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How to fix the Bucs - the value of first downs

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The key to righting the ship lies within reach.

Central Michigan v Michigan State Photo by Gregory Shamus/Getty Images

A recent tweet created something of a firestorm online:


Part of this is because of the spread, which looks to get the ball out quicker and quicker every year. This doesn’t mean that a good pass rush is useless, or isn’t necessary; it’s still a vital component to winning. Just that now a good pass rush may not be as important as good pass coverage.

In 2017 the Bucs’ defense had the 31st ranked pass defense by DVOA. In 2018, they were 30th. Coincidentally, they finished both years at 5-11. If the Bucs are going to turn the ship around, it must get much better against the pass. This is a big reason why the Bucs’ 2019 draft wasn’t nearly as bad as many people think, though of course we’ll have to wait and see how many of the defensive backs they drafted hit.

In short, you need to be able to pass well and stop the pass well if you want to win. The Bucs were really good at the former, and have been for a while.

Last season the Bucs led the NFL in passing first downs and in the percentage of pass plays that went for a first down.

In 2017 Jameis Winston led all NFL quarterbacks in percentage of pass attempts that picked up first downs, showing that his successes last season weren’t a fluke. He’s been in the top two in air yards per attempt every year. While Winston had some tremendous struggles in 2018 with interception meltdown games that continue to plague him, when he replaced Ryan Fitzpatrick in Week 11, from then to the end of the season Winston was one of the best quarterbacks in the entire league. While overall consistency has eluded him, he has steadily been one of the best intermediate quarterbacks since entering the league in 2015.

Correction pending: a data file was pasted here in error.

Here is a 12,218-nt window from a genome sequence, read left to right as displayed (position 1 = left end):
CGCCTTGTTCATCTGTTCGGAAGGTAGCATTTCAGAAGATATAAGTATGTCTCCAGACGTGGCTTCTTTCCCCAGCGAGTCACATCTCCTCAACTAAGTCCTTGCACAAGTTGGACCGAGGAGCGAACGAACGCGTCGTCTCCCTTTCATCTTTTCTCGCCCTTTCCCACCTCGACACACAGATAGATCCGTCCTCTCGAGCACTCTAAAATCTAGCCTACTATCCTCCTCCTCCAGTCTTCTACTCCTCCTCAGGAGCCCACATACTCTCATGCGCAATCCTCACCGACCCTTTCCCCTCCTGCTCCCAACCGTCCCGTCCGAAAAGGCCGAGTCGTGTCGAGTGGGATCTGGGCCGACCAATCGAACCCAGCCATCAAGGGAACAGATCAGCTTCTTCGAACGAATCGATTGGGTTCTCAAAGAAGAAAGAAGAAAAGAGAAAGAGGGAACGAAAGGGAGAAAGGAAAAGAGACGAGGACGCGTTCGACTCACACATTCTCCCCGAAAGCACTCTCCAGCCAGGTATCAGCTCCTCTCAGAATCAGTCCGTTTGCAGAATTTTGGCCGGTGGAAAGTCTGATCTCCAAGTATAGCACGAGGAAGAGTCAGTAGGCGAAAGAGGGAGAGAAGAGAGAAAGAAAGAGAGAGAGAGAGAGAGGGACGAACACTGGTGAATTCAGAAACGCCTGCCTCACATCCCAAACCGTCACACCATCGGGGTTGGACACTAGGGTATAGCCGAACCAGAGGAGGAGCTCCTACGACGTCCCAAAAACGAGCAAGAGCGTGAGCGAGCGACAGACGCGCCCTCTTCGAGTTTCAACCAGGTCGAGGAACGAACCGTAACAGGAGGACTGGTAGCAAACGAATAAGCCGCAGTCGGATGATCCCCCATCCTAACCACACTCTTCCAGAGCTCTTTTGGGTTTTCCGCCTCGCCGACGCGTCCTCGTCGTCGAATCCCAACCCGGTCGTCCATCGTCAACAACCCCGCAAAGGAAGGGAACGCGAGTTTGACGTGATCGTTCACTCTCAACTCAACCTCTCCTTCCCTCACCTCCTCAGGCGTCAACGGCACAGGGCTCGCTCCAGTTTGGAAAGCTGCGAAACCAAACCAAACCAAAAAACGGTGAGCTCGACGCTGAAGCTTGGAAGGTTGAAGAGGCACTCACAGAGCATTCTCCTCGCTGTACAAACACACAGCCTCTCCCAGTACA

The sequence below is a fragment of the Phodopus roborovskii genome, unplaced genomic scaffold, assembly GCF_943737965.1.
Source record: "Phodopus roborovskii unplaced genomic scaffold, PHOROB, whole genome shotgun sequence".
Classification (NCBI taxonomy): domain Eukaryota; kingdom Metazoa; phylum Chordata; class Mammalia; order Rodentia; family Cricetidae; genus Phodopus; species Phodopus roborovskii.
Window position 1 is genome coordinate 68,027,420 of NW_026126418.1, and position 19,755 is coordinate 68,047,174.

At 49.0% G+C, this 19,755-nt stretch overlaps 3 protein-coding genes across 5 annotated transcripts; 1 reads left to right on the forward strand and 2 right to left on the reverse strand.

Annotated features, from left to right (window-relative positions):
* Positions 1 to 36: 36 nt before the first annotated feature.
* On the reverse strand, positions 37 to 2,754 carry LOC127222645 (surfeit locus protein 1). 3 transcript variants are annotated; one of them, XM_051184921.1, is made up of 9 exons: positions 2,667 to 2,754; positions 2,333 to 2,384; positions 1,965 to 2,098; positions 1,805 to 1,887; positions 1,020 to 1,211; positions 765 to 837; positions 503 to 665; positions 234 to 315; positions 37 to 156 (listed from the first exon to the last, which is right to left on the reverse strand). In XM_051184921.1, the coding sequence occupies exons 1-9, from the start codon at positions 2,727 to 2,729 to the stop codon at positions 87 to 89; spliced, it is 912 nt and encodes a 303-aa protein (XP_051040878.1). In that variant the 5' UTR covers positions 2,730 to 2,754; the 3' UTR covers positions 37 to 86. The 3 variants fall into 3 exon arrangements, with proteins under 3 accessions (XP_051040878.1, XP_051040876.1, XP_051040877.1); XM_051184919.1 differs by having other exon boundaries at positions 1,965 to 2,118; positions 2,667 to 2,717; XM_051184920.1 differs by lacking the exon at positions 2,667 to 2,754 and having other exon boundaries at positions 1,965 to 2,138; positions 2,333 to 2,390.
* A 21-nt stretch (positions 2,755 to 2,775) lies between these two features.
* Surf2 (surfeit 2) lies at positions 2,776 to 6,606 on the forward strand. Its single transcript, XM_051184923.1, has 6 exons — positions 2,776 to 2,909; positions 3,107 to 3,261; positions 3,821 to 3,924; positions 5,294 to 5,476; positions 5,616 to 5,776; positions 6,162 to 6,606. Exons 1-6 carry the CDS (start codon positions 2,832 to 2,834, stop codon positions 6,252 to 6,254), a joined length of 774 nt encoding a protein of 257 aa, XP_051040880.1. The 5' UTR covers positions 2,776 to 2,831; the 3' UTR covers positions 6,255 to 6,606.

But why does any of this matter? Well, according to Chase Stuart of footballperspective.com:

Passing first down percentage is defined as passing first downs divided by total team pass attempts (which includes sacks). The Bucs led the NFL at 39.8%, and were followed closely by four 12+ wins teams: the Rams (39.3%), Chiefs (39.2%), Chargers (39.0%), and Saints (39.0%). The bottom 8 teams in passing first down percentage all lost at least 9 games, with the Cardinals (25.0%), Bills (25.4%), Jaguars (27.8%), Jets (28.0%), and Redskins (28.2%) in the bottom five.

Passing efficiency on offense is also correlated to winning, and the Bucs largely have one part of the formula figured out. By DVOA the Rams, Chiefs, Chargers and Saints defenses were 18th, 26th, 8th, and 11th respectively.

So why did the Bucs go just 5-11 if they were one of the best teams at picking up first downs? Stuart has three reasons:

Tampa Bay had 35 turnovers, the most in the NFL.

The Bucs running backs were very bad: they had 296 carries for just 1,049 yards (3.5 YPC) and picked up only 50 first downs. The 1,049 yards and 50 first downs were the fewest in the NFL by any set of running backs.